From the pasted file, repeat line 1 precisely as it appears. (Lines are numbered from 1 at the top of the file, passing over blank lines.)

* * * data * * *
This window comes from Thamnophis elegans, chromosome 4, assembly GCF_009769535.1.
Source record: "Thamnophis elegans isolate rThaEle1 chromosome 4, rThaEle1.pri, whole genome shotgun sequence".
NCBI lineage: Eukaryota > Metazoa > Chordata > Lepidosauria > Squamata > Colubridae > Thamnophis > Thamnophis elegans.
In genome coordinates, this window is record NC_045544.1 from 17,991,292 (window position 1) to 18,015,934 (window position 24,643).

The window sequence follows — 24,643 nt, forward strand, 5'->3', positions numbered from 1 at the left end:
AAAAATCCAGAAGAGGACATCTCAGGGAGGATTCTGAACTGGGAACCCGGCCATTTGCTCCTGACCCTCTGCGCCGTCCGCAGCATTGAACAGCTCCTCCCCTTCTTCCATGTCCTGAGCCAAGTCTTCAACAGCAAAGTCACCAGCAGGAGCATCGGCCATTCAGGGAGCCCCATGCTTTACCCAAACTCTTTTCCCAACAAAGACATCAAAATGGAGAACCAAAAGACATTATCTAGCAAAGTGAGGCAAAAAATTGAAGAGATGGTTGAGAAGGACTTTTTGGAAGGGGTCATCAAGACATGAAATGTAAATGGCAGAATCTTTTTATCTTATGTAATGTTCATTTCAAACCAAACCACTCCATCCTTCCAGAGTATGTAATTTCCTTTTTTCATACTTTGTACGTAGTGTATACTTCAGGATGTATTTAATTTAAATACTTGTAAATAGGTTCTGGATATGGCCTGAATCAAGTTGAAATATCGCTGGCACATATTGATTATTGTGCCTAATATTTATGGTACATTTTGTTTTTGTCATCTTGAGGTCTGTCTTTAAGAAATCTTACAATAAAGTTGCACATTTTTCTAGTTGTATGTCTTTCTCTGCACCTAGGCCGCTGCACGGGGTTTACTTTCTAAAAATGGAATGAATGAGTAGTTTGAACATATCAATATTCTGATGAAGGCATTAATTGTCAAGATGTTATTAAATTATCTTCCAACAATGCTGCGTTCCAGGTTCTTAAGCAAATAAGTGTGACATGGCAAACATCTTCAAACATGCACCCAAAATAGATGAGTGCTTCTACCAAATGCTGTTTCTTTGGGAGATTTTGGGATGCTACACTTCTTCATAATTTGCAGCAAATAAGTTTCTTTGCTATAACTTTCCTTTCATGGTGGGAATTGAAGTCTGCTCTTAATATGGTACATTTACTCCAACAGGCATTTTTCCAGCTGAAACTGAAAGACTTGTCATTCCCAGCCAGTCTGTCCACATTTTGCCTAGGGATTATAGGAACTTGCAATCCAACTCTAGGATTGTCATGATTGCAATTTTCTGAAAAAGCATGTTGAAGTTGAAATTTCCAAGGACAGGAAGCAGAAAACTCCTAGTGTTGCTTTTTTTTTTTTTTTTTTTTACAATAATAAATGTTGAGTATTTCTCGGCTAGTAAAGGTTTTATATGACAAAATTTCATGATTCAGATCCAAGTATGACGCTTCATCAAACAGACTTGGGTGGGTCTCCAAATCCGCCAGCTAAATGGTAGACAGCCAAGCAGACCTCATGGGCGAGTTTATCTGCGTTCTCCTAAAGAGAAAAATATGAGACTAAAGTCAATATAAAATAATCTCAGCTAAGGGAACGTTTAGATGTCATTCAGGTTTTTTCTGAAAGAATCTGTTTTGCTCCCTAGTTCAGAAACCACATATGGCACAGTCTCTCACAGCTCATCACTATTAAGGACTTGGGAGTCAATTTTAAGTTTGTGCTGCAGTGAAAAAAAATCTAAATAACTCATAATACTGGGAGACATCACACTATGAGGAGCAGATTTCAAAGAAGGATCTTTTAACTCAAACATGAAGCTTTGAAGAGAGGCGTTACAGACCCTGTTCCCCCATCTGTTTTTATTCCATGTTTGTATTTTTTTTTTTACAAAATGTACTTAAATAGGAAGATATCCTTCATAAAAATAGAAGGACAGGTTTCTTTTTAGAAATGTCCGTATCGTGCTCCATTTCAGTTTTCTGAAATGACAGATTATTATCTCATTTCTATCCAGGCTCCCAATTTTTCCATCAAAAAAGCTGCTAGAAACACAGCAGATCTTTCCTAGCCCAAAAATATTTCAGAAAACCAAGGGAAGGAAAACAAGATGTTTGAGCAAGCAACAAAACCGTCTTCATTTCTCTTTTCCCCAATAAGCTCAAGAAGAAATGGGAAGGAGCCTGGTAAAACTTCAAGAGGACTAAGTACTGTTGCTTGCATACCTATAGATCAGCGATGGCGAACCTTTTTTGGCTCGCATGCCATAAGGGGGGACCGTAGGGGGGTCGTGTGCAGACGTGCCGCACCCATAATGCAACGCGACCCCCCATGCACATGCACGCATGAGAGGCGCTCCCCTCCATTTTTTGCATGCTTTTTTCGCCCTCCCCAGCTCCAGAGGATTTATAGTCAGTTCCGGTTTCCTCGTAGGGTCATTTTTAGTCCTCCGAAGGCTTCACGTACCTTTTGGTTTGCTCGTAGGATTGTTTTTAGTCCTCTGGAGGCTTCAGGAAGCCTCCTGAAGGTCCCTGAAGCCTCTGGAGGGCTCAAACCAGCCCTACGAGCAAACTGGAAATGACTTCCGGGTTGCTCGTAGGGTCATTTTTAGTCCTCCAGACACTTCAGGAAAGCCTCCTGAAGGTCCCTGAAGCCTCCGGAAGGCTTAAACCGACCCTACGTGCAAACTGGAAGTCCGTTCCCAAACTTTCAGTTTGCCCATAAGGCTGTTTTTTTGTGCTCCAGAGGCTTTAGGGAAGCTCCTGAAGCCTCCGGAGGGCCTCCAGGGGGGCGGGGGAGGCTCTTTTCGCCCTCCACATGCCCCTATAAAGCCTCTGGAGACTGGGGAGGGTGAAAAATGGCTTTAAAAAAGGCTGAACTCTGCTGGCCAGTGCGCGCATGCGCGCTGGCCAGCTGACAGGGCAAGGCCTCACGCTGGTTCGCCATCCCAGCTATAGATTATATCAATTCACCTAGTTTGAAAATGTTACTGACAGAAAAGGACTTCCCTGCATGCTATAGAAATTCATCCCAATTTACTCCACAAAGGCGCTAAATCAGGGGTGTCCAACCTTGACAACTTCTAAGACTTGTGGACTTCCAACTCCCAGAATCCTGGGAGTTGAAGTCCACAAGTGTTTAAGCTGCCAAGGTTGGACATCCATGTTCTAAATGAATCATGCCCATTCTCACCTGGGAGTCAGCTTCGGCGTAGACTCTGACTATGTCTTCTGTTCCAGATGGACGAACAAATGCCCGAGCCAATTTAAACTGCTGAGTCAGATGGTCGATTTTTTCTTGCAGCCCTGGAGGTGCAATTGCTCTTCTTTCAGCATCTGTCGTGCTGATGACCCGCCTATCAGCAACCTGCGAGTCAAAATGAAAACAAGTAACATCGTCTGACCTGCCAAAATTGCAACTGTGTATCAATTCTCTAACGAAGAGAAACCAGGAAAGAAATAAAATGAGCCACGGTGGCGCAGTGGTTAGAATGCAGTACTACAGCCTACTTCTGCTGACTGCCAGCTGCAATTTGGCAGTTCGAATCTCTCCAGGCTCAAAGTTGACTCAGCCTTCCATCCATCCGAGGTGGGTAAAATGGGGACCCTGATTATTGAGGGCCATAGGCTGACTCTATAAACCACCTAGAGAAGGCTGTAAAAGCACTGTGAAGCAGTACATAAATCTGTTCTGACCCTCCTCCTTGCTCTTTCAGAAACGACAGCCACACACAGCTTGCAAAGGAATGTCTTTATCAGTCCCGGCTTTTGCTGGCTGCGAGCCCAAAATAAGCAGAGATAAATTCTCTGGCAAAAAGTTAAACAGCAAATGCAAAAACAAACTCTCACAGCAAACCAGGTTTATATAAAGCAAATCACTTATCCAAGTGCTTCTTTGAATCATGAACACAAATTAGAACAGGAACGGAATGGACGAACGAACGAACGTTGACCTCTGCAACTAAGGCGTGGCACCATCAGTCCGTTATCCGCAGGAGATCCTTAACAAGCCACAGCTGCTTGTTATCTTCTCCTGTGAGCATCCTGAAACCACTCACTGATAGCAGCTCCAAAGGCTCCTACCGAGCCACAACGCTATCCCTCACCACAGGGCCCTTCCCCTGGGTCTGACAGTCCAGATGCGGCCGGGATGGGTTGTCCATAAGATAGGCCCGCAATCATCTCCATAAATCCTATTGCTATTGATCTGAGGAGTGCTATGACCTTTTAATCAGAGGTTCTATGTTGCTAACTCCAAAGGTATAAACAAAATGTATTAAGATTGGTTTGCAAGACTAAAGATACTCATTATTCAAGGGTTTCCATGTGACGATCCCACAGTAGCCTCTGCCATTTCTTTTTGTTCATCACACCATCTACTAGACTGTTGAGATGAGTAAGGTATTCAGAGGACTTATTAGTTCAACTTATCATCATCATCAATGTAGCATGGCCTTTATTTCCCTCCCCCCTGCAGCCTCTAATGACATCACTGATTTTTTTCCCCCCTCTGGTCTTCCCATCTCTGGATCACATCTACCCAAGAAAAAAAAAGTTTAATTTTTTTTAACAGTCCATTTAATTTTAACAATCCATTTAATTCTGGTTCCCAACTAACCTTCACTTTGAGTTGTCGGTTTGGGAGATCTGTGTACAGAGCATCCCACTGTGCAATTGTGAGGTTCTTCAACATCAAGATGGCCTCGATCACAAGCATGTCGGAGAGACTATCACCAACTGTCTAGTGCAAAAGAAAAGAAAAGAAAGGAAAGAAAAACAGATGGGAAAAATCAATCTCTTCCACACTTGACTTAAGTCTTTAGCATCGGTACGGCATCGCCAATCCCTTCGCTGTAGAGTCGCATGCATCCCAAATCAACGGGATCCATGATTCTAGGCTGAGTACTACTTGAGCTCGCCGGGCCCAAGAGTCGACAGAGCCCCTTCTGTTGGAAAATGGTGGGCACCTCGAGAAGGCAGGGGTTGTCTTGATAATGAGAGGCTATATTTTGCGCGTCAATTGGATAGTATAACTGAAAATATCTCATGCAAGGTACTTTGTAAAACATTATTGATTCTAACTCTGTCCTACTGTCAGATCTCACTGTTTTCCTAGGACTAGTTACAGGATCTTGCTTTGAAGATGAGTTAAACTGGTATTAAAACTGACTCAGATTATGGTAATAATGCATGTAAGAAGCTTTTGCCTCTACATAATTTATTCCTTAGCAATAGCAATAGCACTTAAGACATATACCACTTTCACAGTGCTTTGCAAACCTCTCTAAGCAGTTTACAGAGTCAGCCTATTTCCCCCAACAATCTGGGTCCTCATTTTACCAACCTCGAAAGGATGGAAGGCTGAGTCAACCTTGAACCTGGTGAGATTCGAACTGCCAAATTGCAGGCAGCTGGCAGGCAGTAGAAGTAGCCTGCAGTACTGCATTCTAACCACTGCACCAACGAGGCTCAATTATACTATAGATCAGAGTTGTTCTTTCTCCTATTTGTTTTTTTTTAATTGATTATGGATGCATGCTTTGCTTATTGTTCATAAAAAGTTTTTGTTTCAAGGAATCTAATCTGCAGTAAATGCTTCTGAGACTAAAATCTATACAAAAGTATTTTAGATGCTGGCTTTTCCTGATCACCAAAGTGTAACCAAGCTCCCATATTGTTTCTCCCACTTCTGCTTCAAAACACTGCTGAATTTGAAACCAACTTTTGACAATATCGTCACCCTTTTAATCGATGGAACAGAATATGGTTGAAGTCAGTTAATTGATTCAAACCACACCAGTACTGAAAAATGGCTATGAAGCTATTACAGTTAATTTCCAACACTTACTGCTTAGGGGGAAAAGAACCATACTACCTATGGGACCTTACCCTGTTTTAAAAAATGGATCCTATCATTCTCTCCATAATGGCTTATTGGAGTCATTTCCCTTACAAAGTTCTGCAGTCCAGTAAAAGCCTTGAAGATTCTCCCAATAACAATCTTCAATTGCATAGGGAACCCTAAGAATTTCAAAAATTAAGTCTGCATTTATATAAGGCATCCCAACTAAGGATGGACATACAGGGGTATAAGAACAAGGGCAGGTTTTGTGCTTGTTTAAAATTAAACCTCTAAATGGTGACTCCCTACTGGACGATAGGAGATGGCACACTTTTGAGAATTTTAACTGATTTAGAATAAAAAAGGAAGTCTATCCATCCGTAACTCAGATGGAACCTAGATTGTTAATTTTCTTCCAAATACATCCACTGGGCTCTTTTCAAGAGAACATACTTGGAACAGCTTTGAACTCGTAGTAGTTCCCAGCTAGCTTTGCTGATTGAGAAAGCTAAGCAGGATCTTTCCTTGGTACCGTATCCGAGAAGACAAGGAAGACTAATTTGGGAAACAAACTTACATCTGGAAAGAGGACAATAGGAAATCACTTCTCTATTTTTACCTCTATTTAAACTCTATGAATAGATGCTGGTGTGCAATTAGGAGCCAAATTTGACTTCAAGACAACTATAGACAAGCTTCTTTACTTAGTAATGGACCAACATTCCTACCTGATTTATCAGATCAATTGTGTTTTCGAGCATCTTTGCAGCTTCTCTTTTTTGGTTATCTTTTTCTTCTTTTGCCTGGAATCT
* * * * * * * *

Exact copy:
This window comes from Thamnophis elegans, chromosome 4, assembly GCF_009769535.1.